In between palace hopping, a spot of shopping is highly-recommended as Jaipur is populated by master craftsmen and dotted with stores selling everything from stunning gemstones and traditional kundan jewellery to glass bangles, embroidered clothes, gorgeous saris, beautiful pottery and lovely, fine, hand-printed paper and stationery materials. The renowned Amrapali jewellery brand hails from Jaipur, as does Anokhi, a lovely brand of textiles, home furnishings and clothing that blends block-printed motifs with contemporary design sensibilities.
And considering that you are in India, a colourful street-shopping experience in one of Jaipur’s many labyrinthine bazaars is also positively experiential. Handicraft hunters make a beeline for the Chandpole Bazaar while textiles are best sourced from the Kishanpole Bazaar. For a bit of everything, Bapu Bazaar is your best bet. But even if you aren’t tempted by the shops, a giddy array of merchandise can as easily find its way to you. Near every monument, scores of peddlers would invariably lie in wait, hawking wonderful items from carved wooden elephants and embroidered parasols to the loveliest fans fashioned out of peacock feathers. A word of advice: if you are not interested, be firm and say so, lest things escalate into a spot of bother; but if you are keen, don’t forget to haggle.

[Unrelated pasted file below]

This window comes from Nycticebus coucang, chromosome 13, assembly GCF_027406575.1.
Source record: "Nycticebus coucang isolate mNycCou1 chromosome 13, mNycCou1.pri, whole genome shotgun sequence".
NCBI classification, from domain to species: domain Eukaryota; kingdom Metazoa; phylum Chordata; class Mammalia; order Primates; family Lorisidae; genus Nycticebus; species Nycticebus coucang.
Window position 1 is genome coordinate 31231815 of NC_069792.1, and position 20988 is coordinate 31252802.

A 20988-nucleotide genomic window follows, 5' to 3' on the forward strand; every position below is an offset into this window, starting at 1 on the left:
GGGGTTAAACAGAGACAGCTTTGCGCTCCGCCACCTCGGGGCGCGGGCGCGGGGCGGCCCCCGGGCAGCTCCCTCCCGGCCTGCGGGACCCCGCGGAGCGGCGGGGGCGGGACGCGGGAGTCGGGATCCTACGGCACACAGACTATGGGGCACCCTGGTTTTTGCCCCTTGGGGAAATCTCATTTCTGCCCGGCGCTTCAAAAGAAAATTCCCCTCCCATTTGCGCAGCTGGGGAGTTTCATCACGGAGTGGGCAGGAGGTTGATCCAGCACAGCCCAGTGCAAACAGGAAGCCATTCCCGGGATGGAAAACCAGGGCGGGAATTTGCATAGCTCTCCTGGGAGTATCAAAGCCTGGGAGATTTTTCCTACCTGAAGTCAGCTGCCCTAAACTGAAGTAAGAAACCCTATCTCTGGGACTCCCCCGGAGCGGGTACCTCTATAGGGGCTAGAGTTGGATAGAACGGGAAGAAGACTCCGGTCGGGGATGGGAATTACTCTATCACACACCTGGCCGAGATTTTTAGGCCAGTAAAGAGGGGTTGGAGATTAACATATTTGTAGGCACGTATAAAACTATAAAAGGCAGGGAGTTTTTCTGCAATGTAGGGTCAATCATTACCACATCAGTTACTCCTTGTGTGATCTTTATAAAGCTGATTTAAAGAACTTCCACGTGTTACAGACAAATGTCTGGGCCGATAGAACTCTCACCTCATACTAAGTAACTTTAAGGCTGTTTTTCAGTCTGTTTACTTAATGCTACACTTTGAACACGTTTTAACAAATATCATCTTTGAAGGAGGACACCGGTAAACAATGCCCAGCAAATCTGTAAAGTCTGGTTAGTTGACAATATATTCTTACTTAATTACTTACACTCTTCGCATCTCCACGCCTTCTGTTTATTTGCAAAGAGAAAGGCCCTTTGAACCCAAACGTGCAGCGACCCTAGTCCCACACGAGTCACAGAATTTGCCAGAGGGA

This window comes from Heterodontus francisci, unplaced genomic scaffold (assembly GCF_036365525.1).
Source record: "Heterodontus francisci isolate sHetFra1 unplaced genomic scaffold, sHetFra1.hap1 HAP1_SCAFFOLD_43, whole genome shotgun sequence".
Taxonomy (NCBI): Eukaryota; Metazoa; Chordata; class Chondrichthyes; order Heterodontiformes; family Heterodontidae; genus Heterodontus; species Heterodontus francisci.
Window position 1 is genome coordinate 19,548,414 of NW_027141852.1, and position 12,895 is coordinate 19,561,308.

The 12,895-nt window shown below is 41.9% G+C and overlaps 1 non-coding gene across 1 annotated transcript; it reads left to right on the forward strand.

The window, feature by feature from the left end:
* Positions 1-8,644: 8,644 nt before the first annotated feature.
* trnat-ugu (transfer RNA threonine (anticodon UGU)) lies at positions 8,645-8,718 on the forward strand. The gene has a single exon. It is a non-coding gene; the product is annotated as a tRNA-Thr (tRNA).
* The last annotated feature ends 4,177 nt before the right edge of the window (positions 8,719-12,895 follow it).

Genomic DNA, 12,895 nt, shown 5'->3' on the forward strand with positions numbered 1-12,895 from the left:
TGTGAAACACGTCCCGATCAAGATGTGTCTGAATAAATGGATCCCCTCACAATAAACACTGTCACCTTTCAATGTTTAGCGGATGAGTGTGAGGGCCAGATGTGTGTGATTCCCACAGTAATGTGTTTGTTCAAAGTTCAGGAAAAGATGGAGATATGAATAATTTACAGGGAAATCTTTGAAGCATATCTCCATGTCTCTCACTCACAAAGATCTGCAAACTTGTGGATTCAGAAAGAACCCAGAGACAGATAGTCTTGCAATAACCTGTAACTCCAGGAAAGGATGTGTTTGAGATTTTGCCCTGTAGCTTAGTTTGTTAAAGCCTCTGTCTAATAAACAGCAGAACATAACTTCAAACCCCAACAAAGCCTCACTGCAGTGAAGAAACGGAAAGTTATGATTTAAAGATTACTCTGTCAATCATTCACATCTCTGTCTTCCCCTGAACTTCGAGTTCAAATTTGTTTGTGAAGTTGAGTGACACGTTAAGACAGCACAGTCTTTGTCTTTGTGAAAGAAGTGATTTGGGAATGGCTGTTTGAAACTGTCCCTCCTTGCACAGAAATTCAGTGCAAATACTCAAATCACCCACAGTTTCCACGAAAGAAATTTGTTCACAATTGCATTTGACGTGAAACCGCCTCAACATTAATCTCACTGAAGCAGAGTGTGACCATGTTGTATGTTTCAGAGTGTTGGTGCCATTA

But as much as Jaipur is all about visiting beautiful palaces, few experiences can equal the thrill of actually staying in one. Certainly, given my fascination with Gayatri Devi, it is only fitting that Rambagh Palace, set in 47 acres of lush gardens, is my favourite. The preferred residence of her husband, Rambagh is not ancient, by any means.
Built in 1835, it remained a royal residence until 1957 but continues to ooze elegance and grandeur from every brick and cornice. Although it remains the property of Jaipur’s royal family, Rambagh is run as a luxury hotel today by the famed Taj Hotels group. Even if you don’t spend the night here, it is well worth a visit, at least for dinner or drinks. The Suvarna Mahal restaurant, housed in the palace’s former banquet hall, boasts interiors conceptualised by Sir Anthony Millbank and a menu that spans four distinct regions: Rajasthan, Awadh (Lucknow), Punjab and Hyderabad. The modern touch that will capture your attention most would be the Medusa head-emblazoned flatware and cutlery, courtesy of — not the royal house of Jaipur — but the house of Versace. And what should one order amid such sumptuous surroundings? Everything — from the piquant tomato broth to the lamb biryani — is wonderful but don’t miss the fiery flavour afforded by a dish called laal maas, that hypnotic red meat curry so iconic of the state. Made with mutton, the punch comes courtesy of a handful of hot spices, primarily red Mathania chillies, although most chefs tend to temper the dish somewhat with the addition of rich, cooling yoghurt.